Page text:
By this, your pupils will feel their hard work is being valued and gain a sense of achievement. Next time you ask who wants to garden with you, you might see an awful lot of arms being raised up!

About the Author: Jessie Wang is a freelance writer who blogs about gardening, education and leading an eco-friendly lifestyle. You can contact her by email.

Thursday, 4 July 2013

Free School Grow Your Own salad Kits

The British Leafy Salads Association have a Grow Your Own Salad initiative which is aimed at primary aged children.

The intention is to open children’s eyes as to where their food comes really from.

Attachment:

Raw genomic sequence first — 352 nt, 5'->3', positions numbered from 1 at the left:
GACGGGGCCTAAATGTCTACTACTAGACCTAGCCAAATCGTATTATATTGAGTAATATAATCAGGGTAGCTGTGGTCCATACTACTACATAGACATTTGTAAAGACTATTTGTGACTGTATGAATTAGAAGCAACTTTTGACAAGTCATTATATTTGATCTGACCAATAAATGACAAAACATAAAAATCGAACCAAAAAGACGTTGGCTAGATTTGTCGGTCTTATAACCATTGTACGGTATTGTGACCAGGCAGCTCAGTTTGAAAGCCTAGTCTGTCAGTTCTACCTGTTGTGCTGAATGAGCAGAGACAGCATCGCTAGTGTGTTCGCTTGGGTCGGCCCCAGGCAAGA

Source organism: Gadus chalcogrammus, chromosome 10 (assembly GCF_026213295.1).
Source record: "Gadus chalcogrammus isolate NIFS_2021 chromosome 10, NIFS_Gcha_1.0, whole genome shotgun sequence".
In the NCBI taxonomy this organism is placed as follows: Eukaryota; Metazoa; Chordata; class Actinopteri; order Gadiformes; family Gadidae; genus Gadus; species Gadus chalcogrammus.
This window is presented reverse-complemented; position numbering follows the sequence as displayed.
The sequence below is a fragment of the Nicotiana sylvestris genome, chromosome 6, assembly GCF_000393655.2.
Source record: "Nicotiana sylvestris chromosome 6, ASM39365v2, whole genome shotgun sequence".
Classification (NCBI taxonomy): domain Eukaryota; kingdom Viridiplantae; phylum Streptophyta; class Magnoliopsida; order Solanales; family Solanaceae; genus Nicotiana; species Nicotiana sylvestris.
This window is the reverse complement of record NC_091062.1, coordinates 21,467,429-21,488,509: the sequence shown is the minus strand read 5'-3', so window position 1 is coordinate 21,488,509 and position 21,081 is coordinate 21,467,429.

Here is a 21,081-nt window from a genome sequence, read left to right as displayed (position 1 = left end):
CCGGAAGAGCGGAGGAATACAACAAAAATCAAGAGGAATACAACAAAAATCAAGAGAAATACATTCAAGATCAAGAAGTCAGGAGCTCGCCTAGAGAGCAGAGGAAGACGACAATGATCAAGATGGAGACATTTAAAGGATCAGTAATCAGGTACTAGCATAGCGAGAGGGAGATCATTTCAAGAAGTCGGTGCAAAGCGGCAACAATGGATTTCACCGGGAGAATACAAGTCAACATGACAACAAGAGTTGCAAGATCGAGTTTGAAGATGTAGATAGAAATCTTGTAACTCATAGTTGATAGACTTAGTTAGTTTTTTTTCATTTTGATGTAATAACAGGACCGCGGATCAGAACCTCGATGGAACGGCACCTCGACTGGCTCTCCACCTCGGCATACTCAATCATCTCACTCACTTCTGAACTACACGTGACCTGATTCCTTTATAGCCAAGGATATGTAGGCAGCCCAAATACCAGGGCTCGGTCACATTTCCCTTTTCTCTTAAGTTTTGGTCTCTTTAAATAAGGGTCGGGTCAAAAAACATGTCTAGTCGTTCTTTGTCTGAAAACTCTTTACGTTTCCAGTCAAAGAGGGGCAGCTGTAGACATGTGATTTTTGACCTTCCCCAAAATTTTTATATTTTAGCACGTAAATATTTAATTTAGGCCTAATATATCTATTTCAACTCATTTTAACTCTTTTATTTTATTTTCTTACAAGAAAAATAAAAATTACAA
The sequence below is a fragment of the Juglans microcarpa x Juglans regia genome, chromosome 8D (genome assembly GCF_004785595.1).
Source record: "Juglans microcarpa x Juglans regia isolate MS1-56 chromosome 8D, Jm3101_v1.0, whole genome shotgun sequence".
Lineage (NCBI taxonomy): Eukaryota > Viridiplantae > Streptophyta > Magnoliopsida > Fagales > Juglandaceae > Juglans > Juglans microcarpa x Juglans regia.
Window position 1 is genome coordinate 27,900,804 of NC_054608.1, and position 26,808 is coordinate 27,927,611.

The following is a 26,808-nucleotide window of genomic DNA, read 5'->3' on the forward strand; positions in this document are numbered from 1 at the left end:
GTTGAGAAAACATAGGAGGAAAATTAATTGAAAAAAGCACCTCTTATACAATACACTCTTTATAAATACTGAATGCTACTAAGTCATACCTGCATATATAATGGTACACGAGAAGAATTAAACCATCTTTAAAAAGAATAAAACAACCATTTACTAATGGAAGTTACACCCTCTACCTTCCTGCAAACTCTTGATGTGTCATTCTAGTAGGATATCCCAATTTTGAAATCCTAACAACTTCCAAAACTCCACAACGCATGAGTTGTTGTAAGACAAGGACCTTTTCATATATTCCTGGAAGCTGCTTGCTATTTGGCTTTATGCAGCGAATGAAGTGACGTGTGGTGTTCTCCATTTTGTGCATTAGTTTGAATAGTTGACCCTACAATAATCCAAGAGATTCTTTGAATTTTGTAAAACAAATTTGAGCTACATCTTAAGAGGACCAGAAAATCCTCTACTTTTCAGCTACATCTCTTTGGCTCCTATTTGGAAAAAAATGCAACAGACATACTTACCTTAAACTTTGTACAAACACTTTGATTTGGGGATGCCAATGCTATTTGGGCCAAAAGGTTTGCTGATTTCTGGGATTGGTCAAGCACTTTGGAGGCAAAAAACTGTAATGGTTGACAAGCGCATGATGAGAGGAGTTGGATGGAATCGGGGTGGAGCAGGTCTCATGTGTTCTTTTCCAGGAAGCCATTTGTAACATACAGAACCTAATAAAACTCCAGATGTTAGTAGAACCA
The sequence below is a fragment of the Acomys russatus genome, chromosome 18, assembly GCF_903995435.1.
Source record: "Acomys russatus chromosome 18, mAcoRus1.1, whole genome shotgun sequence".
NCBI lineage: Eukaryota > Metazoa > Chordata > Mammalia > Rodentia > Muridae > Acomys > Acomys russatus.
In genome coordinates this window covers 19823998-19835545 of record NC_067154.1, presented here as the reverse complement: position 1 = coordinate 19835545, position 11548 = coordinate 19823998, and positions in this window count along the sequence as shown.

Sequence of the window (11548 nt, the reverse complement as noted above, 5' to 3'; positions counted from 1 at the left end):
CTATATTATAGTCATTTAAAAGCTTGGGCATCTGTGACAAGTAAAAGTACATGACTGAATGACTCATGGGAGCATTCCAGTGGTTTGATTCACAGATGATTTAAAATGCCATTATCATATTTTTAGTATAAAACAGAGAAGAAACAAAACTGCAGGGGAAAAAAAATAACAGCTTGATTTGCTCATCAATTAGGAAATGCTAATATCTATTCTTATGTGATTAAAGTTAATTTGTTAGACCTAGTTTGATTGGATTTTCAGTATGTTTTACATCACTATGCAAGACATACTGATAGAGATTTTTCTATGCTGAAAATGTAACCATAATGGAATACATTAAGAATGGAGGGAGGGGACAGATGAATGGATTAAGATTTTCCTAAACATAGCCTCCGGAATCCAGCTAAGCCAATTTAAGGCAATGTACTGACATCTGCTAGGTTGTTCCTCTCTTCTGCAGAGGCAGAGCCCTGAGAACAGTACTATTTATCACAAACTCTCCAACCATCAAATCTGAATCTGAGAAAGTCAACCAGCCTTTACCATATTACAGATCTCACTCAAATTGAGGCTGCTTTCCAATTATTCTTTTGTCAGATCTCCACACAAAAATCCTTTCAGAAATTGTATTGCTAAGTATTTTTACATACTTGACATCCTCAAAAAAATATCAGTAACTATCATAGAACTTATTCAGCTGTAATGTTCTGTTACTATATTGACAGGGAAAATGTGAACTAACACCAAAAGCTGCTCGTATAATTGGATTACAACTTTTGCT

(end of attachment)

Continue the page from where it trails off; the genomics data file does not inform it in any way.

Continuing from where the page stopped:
This year they are offering, on a first come first served basis, a limited number of free salad growing kits to primary schools.

Registration is open so you can order up to three free kits per school which will be available for use in the autumn term. Click here

If you miss out on the kits you can access the free worksheets here

The kits include worksheets, growing instructions and an interactive whiteboard activity.

Why not have a go at growing salads with your class and then let us know how you get on

Copyright: Original post from Copyright: Original post from The School Vegetable Patch author S I Garrettt

Friday, 14 June 2013

Teaching Kids Gardening

The lives of children could be radically improved by teaching them horticultural skills and encouraging them to get active in the garden.
That’s the conclusion of a study commissioned by leading gardening charity The Royal Horticultural Society – and with the subject to be potentially included in the National Curriculum from September 2014, it looks like the next generation might leave school with the skills to tend a garden and grow their own vegetables.